Hearing & Balance Disorders
Did you know that your ears play a big role in balance? We often take balance for granted and rarely think about how we move through our environment. However if you experience vertigo or dizzy spells and struggle with your balance, you are aware of how important balance is in every aspect of your life. Dizziness, or that feeling of unsteadiness and disorientation, can stem from a problem in your ears or central nervous system. Understanding where your symptoms are coming from can help you manage the symptoms of a balance disorder. Our Doctors of Audiology specialize in the diagnosis of various types of balance disorders. With our extensive network of professionals, we will make sure that your treatment plan will help you to manage your dizziness and balance difficulties.
How Balance Works
Ever wondered how you’re able to keep your balance? It’s all in your ears! Not only does the inner ear allow you to hear, the fluid filled chambers of the inner ear, known as your vestibular system, are responsible for keeping you upright, and walking in a straight line. When you move, the fluid in your ears also ripples back and forth. The cells in the inner ear sense this motion, convert it into electrical impulses, and send it to the brain, where you interpret it as the movement of your head and your body. Along with signals from the ears, your brain gets input from your eyes and muscles. Your brain combines all this information to know where your body is in relation to the environment around you.
A balance disorder can be caused by a disturbance in your ears, eyes, or central nervous system. Determining the source of the dizziness through diagnosis with our Doctors of Audiology, will help you to find the appropriate treatment option. If you have a problem with your inner ear, the signals that your brain receives from your ears, eyes, and muscles won’t match. This can cause you to feel disoriented, “off balance”, or have a sensation of spinning. You may even feel nauseous. You might experience dizziness if there has been a change in blood circulation to your ears, or if the fluid in the inner ear experiences changes in pressure. Overstimulation, medication, or viruses can also cause problems with your balance system.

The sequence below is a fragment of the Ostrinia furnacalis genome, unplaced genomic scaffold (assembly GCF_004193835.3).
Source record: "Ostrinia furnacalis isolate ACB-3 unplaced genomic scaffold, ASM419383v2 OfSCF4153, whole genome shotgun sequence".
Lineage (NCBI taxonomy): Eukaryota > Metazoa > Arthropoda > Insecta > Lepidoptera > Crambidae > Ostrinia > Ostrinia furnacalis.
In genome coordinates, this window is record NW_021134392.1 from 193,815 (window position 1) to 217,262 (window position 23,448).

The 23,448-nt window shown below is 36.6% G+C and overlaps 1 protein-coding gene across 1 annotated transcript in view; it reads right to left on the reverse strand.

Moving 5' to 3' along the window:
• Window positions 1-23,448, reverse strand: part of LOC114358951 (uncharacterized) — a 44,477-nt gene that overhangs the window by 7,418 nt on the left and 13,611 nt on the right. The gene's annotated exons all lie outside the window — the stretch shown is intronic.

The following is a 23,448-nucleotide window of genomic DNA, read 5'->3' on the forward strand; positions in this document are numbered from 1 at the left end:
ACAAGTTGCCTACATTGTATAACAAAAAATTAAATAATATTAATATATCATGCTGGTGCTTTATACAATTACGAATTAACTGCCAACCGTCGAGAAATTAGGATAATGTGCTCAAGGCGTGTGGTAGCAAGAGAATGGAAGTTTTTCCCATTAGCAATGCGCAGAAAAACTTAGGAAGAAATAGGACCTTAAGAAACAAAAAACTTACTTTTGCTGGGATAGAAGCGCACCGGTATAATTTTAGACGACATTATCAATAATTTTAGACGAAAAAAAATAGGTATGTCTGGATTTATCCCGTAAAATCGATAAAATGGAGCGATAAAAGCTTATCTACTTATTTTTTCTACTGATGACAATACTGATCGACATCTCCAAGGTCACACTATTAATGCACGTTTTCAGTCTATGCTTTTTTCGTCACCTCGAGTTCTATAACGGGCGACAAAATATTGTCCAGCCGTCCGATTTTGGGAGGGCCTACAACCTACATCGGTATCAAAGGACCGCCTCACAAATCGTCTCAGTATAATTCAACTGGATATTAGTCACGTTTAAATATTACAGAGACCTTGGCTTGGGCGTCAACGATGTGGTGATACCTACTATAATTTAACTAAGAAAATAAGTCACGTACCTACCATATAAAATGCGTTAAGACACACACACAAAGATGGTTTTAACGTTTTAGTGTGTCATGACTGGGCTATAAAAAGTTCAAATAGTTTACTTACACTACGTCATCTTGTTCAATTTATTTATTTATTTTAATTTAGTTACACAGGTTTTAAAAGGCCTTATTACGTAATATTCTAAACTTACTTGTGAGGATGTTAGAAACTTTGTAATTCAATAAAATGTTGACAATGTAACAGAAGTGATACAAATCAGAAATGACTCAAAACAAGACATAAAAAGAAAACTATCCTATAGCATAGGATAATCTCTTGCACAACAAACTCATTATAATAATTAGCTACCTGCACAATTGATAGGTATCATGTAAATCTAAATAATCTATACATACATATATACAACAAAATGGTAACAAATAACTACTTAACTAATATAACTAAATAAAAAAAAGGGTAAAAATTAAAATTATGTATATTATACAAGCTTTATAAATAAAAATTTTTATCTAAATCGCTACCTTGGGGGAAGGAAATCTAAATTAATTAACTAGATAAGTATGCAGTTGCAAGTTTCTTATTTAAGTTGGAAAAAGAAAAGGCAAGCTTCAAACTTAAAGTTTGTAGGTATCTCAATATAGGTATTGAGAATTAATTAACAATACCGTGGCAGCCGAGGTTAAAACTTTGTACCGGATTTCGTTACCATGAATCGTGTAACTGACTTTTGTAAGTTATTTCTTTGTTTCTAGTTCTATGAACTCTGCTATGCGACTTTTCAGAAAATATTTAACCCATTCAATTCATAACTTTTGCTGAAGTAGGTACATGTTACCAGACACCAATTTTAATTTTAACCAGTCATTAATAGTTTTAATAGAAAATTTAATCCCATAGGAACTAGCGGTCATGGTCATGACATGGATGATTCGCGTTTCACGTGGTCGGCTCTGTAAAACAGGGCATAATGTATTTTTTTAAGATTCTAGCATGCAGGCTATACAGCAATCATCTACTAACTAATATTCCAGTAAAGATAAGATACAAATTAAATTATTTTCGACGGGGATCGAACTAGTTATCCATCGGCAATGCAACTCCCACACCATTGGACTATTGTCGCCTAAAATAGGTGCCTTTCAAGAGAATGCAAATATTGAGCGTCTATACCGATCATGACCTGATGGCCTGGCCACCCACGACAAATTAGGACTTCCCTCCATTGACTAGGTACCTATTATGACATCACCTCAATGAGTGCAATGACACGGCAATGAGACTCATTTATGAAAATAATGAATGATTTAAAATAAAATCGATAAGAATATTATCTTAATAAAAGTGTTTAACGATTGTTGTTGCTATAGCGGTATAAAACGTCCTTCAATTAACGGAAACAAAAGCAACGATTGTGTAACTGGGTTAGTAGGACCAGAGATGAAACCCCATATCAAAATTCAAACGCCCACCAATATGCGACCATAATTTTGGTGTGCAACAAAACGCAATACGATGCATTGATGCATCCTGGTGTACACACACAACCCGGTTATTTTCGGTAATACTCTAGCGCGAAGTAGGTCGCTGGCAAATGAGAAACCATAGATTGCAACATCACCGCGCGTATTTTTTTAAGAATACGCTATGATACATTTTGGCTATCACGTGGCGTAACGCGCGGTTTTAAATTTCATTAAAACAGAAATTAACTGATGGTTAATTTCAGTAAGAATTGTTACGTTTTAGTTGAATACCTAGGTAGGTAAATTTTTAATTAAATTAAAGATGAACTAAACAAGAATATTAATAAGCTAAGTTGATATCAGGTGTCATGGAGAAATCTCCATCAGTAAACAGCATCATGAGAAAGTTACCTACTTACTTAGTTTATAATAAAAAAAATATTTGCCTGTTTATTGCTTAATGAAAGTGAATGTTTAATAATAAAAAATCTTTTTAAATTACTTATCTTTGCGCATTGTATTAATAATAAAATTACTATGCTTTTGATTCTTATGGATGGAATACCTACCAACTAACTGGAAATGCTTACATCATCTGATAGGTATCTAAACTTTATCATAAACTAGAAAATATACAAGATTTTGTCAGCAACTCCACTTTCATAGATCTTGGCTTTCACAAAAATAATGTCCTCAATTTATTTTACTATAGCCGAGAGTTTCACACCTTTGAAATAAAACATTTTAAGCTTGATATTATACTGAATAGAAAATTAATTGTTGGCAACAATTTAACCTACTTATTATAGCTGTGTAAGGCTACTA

To understand your balance disorder, our board certified Doctors of Audiology will perform a diagnostic balance evaluation test called Videonystagmography (VNG). The VNG system is the most advanced diagnostic system available today for diagnosis of balance disorders. The VNG evaluation consists of a series of visual tasks and body movements which are designed to assess your vestibular system and determine the location of the system causing your dizziness. The testing will usually take approximately 2 Hours. During the testing an infrared video headset is utilized to measure your eye movements. It is a non-invasive test that allows our Doctors of Audiology to assess your balance system. Please refer to the downloadable sections titled “VNG Instructions” for further information about this specific testing.
Ocular Mobility and Optokinetic Tests